I always hear the Netherlands is the most secular country in the world. How one should measure this is up for debate, as is evidenced by a mere Google search, but the CIA World Fact Book estimates that around 40% of the population is “unaffiliated”. Of course, that doesn’t mean all those people are atheists (I’m unaffiliated, and an agnostic at best), but still.
I was unable to find a poll like the one in the OP, so this’ll have to do.
More seriously, I’ve always seen it quoted that the USA is the most “believer” nation in the developed industrial West a.k.a. “First World” (Europe, US-Canada, Japan, Australia-NZ). If I get the quote I’ll bring it back here.
Really, I mean, the USA is the cradle and center of “Creation Science” and 'Intelligent Design" at a time when even the *&^%$ POPE has come down for Evolution.
Pompous how? I think it’s quite logical: the higher the education, the more scientific knowledge a person will have - or at least exposure to said knowledge. Let’s face it: science and religion are contradictory in many ways. This does not imply that Christians are dumb: it DOES imply, however, that those who pursue a scientific education are more likely to favour the argumentations behind concepts like evolution over the corresponding explanations in the Bible, to use an example.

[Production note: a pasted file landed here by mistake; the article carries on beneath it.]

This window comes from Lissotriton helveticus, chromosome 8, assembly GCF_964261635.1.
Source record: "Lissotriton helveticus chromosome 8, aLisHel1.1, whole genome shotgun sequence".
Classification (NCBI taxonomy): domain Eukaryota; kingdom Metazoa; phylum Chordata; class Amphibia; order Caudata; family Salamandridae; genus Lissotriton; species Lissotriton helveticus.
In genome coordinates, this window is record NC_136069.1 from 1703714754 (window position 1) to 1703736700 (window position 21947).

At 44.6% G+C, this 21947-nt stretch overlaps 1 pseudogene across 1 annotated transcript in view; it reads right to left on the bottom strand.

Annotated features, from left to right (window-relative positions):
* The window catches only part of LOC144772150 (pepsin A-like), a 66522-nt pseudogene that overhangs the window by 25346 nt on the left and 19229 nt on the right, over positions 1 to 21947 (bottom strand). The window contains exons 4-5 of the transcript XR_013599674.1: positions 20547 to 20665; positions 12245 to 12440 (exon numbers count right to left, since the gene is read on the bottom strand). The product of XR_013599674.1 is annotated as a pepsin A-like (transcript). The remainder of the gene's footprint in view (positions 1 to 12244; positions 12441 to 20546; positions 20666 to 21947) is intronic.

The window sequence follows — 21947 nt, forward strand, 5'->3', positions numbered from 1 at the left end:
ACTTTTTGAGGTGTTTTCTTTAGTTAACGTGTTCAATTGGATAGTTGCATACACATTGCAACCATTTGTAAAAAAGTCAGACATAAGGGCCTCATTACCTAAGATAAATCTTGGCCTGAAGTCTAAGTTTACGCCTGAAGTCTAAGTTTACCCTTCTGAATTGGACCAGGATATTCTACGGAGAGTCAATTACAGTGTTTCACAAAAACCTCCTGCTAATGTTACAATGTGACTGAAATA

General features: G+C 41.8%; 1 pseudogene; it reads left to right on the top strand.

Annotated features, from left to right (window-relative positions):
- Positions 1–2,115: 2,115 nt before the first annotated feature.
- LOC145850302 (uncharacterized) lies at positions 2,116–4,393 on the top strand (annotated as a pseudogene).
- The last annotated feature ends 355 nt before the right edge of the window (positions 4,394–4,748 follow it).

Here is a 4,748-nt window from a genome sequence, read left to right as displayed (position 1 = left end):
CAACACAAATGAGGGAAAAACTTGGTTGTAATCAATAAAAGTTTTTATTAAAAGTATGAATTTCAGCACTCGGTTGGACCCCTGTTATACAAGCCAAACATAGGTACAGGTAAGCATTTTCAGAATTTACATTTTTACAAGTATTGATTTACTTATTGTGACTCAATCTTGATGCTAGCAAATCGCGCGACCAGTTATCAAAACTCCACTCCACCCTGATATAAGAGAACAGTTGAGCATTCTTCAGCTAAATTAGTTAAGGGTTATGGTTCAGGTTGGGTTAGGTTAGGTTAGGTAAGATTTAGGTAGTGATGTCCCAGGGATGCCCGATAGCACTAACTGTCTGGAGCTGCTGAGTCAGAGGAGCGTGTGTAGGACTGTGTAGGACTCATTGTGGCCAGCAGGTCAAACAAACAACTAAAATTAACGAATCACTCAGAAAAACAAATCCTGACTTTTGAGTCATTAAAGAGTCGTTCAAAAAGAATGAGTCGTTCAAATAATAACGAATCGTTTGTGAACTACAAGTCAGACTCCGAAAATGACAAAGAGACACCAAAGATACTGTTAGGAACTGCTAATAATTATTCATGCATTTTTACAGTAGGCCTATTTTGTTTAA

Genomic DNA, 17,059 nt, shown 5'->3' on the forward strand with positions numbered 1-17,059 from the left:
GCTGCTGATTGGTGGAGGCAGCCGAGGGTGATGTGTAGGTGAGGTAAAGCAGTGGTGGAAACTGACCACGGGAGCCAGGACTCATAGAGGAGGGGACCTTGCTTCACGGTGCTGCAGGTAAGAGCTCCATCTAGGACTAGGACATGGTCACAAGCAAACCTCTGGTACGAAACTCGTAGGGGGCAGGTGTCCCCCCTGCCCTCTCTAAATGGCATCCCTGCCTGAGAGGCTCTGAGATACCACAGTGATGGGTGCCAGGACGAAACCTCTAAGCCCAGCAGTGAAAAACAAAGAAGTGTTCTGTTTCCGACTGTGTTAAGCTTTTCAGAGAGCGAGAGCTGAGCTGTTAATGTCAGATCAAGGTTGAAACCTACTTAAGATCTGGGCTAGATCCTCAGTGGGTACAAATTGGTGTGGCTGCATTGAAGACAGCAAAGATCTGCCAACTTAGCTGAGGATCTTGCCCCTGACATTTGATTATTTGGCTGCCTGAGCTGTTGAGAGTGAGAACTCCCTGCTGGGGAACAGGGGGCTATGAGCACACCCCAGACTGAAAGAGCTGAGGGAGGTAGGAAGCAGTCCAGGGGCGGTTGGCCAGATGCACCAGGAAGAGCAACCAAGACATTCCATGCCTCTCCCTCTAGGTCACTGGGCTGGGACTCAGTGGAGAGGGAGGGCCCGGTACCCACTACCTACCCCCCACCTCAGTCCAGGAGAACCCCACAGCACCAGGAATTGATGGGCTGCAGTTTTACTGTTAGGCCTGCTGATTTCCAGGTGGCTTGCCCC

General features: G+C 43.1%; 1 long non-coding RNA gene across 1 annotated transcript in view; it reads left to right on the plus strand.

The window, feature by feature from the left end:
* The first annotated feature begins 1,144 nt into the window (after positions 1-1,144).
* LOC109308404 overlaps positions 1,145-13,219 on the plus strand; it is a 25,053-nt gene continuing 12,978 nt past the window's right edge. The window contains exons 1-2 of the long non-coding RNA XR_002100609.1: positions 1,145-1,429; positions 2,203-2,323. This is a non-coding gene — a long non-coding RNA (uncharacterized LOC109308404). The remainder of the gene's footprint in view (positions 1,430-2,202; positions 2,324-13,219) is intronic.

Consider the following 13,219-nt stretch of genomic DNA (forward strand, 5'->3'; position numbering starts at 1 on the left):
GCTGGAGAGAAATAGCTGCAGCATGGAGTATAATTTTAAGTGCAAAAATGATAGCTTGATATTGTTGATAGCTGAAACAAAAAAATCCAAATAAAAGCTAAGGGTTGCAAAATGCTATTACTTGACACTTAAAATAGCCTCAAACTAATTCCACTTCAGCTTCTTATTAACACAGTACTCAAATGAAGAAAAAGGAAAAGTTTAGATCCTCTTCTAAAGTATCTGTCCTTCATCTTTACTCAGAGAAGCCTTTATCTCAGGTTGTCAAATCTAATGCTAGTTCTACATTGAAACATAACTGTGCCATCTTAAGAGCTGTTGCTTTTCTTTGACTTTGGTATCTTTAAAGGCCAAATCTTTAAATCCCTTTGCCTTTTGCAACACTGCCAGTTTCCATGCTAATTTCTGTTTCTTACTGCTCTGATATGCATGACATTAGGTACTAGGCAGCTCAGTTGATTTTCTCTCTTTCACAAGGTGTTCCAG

“this is what your friends, neighbors, and cow-orkers believe in”
Neighbors, probably (I live in redneck hell), but they also believe WWF is real wrestling too.
Cow-orkers? (I like where you put the hyphen, by the way) perhaps, but they also believe that if they invest all their money in the company stock it will be good for them in the long run
Friends? Most of my friends are athiests or agnostic, though a few say they “believe” in a god of some sort. None of them go to church though, or put much faith in the teachings of any particular religion (i.e. anti-choice, creationism, etc).
Most people I know tend to keep their invisible friends to themself.
Well Coldie, I know you would never imply that Christians are dumb, however I am not sure what Rug Burn was implying, however it did seem to me that it might very well have been a pompous implication. Furthermore, as I have yet to see a cite for that “fact” (I’m not saying there isn’t a cite, I just haven’t seen it) I think I am justified in that assumption.
[soap box]Now, here is a thought. (A thought, based on some observations of mine, not a fact) The more we study and learn from our own understanding (own, as in one human to another), the more we disregard anything we can’t learn in the same manner. I know plenty of people who believe in Christ, who also happen to be very learned people. I know that very few of them came to believe after they received their education. I think there is a level of pompousness among human beings as we learn; we begin to think we know it all, or at least enough to dismiss that which we cannot see… I think this is a foolish attitude and choose not to adhere. But, to each his own…[/soap box]
I wonder what the non-Christians who believe in the virgin birth and resurrection consider themselves?
From a discussion of this poll, I found: women are more likely than men to hold both Christian and non-Christian beliefs.
African-Americans are more likely than whites and Hispanics to hold Christian beliefs, as are Republicans.
The level of belief is generally highest among people without a college education and lowest among those with postgraduate degrees.